Sea Temperatures around British Isles
North Eastern Atlantic
Great White Sharks in British Waters?
Over the last 30 years we have seen a number of media reports of Great White Sharks spotted in the South West of the United Kingdom and many experts believe that there is a chance the Sharks do visit the territorial waters of the area. If they do it is possible that it is a juvenile Great White which could be following the schools of Mackerel as they follow their natural journey around the Atlantic Ocean.
Many of the reports of large Shark's have come from the Cornish water's and given the number of fisherman who operate out of the rural fishing ports it would not be surprising if they were the first to notice a new predator in their waters. For the size of a Great White Shark and the expanse of water around the Cornish Coast, finding one of these Apex Predator's would be the proverbial " Needle in the Haystack".
That said there has been a few occasions were the evidence has looked positive and credible for the argument that Great White's do visit or even inhabit the water's of the British Isle's. The YouTube video describes what happened along the Scottish coastline, which is a couple of degree's colder on average than the Cornish coastline.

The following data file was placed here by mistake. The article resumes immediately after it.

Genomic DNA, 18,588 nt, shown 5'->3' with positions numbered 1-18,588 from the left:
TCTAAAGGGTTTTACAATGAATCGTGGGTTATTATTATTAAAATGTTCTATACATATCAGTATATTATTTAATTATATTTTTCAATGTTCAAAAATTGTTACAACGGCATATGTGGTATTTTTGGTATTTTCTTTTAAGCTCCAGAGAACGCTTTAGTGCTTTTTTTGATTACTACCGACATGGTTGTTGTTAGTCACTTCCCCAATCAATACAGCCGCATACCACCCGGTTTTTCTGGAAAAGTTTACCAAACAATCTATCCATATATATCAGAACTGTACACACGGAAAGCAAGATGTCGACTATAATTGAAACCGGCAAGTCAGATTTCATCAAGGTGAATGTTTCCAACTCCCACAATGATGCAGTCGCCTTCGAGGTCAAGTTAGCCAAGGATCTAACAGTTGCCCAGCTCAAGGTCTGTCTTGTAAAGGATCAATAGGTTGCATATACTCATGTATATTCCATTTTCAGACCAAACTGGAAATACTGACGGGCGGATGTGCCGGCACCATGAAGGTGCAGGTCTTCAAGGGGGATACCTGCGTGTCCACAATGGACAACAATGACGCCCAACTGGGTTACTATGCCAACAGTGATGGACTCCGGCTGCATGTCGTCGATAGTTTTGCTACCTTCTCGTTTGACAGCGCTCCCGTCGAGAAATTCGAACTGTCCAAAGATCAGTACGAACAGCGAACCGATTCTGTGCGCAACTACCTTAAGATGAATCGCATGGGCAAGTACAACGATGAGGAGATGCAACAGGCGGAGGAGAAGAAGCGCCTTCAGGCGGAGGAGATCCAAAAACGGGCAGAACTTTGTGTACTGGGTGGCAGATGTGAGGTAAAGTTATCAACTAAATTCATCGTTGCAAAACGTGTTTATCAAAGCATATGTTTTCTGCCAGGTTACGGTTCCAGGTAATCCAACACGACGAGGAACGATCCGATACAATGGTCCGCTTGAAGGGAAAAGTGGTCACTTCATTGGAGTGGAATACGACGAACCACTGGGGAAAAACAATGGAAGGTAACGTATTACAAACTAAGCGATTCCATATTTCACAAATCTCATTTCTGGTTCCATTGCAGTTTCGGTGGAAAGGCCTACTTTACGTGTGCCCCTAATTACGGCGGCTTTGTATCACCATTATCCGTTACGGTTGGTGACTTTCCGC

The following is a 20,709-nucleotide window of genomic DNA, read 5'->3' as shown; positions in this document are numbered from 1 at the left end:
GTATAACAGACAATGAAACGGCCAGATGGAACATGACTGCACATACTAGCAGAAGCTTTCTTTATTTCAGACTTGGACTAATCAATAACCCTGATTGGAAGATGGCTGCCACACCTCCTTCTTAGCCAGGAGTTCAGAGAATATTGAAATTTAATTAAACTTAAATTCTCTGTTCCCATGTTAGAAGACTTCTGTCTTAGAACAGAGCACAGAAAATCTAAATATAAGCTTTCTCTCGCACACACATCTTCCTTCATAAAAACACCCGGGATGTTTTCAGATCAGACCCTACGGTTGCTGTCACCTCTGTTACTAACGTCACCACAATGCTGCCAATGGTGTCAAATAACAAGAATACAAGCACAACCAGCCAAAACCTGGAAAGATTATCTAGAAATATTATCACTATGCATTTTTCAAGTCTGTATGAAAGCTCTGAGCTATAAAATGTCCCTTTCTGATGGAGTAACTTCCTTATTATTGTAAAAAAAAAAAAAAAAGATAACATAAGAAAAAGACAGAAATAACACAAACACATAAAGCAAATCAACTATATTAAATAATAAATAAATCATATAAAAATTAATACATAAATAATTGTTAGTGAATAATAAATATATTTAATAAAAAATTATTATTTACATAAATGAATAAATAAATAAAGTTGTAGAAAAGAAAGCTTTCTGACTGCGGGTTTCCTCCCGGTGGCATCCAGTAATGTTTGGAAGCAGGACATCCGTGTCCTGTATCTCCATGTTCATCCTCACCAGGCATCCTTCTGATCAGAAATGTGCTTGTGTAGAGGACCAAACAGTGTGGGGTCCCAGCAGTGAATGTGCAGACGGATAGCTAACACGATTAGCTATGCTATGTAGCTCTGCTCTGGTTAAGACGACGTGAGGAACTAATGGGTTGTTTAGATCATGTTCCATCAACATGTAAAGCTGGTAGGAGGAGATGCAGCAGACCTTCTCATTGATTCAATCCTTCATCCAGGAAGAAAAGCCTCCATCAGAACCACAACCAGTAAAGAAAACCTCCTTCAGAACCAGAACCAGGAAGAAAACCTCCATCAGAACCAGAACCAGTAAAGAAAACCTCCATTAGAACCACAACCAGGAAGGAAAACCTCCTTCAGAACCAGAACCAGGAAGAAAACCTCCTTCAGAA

Great White Shark distribution
Do you believe that Great White's are present in the British Isle's?
Quick facts about the Great White Shark.
- Great White Shark's can live past the age of 30.
- The larger Great White Shark's reach over 20 feet in length.
- Female Sharks take 12 years to sexually mature.
- Great White's rely on the element of surprise when hunting Mammal's.
- Shark's do not have Bone's they have cartilage instead.
- The Great White will eat other Sharks including it's own youngsters.
Could Great White Sharks be here?
There are many who believe that Great White's are present in the British Isles and they believe that the Sharks will become resident, if the Sea temperature continues to rise with Global warning. The water around the United Kingdom and Ireland is ideal for sustaining a Great White population, and the real question is why are they now more widespread around the area. The temperature of the water seems to be the only real reason they are not endemic in the area.
Looking at the evidence I would be inclined to agree, that Great White Shark's do visit the water's of the British Isles but are not tied to the area. I would agree with the idea that they spawn in the Mediterranean and the juvenile Great White Shark's move into the Atlantic Ocean to feed on migrating fish species. They may follow the fish into the waters around Britain and feed on the occasional seal before moving into deeper water or heading to the American coastline. The Great White Shark never stops swimming and research has shown that the Shark tends to have a routine that is hard to understand and track.
I don't believe that they are ever going to be the size of the more fearsome looking Sharks of South Africa or Australia. The European Great White Shark's will have a smaller population than the rest of the world due to over fishing. I for one will not be thinking about the chances of running into the apex predator the next time I paddle on the English coastline.